• Invest in the professional development and support of teachers, educators and board members.
  • Provide competitive wages and favorable working conditions, which include intentional collaboration with educators when important decisions are considered.
  • Increase the time for professional growth of educators during the working day.
  • Establish partnerships between PreK-12 and higher education systems to create a diverse set of faculty for students and classified staff in each of our high schools.

The priority is to make higher education more inclusive and accessible.

  • Continue to provide targeted loan assistance to student borrowers and increase efforts to assess the return on investment of colleges and universities.
  • Increase funding for colleges and universities that promote the inclusion and support of underrepresented groups, such as historically black colleges and universities, institutions that serve minorities, tribal colleges and universities, and institutions that serve Hispanics.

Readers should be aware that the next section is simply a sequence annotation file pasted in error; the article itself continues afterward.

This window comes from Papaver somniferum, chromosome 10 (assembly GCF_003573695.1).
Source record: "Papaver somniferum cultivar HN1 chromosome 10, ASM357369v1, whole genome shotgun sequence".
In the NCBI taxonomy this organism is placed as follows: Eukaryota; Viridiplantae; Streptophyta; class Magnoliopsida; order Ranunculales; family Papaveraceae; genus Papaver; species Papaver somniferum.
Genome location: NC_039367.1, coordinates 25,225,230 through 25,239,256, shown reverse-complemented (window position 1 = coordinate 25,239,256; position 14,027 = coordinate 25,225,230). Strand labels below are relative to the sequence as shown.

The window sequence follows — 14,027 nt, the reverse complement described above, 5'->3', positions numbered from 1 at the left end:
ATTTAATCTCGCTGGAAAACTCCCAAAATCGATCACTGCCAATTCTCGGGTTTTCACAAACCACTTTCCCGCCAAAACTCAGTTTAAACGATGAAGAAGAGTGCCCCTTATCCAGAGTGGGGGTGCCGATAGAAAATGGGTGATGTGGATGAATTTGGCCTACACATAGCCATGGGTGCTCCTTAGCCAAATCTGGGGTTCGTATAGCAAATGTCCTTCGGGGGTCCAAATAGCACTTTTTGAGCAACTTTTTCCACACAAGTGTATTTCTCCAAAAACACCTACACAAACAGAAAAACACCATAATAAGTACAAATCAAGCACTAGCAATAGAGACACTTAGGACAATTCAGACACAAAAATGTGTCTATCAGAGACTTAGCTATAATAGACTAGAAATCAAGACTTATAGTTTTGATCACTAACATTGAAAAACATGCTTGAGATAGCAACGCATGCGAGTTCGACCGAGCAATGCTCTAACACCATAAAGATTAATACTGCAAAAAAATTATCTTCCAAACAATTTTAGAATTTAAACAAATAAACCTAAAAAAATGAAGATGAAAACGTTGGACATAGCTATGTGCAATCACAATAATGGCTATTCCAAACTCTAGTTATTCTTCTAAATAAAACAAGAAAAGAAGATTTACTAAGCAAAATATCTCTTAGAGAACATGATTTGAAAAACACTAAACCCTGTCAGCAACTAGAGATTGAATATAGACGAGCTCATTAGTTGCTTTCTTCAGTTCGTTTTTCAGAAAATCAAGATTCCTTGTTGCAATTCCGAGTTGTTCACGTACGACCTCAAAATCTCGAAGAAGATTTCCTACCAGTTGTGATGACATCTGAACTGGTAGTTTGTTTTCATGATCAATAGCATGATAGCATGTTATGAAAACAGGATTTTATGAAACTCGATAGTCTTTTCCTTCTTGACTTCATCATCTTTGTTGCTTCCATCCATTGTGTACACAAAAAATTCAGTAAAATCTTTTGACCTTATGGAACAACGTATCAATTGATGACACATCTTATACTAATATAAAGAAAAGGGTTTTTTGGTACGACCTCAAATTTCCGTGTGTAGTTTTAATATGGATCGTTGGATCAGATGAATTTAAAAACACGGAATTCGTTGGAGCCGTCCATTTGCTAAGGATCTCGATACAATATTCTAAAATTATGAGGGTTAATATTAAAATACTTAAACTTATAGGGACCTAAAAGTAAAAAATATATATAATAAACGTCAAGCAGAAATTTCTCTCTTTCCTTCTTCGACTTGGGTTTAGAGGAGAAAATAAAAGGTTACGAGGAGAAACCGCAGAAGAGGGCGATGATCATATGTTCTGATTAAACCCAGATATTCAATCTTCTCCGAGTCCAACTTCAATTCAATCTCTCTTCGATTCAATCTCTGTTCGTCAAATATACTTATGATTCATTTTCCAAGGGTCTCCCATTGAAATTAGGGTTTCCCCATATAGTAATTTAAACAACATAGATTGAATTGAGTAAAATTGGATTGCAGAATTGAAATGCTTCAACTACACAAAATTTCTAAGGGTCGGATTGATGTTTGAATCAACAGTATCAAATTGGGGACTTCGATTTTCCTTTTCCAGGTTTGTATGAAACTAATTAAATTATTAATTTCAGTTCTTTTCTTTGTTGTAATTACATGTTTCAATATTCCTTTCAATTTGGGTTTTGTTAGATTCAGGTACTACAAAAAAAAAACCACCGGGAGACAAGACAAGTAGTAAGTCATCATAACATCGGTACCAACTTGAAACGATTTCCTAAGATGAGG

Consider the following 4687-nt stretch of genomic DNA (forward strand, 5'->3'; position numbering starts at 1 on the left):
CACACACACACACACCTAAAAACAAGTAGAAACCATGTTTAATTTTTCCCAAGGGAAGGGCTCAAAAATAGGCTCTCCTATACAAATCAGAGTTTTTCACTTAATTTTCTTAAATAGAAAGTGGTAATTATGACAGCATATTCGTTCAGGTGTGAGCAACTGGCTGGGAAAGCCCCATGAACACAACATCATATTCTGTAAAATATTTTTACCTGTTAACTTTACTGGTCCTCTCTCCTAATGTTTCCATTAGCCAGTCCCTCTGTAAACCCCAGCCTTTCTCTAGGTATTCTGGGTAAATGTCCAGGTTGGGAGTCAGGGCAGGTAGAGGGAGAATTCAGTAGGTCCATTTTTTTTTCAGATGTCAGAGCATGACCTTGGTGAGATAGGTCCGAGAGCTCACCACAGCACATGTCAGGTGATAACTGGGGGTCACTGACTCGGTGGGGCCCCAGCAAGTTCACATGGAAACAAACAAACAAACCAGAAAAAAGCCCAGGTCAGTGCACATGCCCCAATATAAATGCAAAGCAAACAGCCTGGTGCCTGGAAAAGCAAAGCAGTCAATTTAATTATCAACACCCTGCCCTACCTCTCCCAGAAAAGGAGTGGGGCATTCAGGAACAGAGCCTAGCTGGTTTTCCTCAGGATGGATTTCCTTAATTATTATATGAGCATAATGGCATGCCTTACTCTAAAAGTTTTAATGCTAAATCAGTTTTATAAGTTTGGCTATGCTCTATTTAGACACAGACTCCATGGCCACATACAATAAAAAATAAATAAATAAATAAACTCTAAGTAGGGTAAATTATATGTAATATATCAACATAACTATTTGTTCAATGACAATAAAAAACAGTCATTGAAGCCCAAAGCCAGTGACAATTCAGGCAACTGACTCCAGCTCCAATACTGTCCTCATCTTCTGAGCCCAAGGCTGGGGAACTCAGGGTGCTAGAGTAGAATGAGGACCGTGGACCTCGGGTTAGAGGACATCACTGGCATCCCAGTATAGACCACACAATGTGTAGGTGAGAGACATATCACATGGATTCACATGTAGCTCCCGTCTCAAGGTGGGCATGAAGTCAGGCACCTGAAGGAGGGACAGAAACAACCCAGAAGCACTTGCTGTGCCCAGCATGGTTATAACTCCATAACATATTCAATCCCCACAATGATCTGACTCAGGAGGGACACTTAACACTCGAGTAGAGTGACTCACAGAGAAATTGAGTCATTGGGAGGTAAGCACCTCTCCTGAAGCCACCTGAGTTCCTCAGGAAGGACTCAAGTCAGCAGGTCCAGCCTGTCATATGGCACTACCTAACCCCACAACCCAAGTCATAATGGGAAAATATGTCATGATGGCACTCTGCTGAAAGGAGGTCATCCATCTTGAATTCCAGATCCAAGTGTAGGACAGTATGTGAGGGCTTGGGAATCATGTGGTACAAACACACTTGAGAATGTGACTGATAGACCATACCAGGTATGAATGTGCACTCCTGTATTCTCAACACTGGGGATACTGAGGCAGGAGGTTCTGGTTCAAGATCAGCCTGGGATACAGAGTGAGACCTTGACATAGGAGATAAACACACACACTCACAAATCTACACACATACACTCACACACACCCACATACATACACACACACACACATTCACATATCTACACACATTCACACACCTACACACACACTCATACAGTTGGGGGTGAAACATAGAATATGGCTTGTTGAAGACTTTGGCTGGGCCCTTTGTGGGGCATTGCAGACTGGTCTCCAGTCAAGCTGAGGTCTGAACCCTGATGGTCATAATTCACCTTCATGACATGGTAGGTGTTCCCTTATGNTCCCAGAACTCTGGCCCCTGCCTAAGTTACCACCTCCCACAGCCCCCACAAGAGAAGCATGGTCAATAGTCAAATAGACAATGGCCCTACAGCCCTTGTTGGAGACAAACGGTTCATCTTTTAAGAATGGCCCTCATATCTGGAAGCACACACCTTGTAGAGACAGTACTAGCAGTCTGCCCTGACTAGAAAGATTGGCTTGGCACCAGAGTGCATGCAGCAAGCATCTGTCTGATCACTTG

• Continue to maximize the Pell Grant Award to allow more students to access higher education.
  • Bring colleges to account for the use of borrowers.

Provide a path to higher education leading to a successful career.

  • Make sure students have access to rigorous coursework that is culturally relevant and prepare them for the future.
  • Prioritize student support and increase accountability for student performance, including graduation rates.
  • Create support when transitioning and graduating from college for veterans, military students, and their families.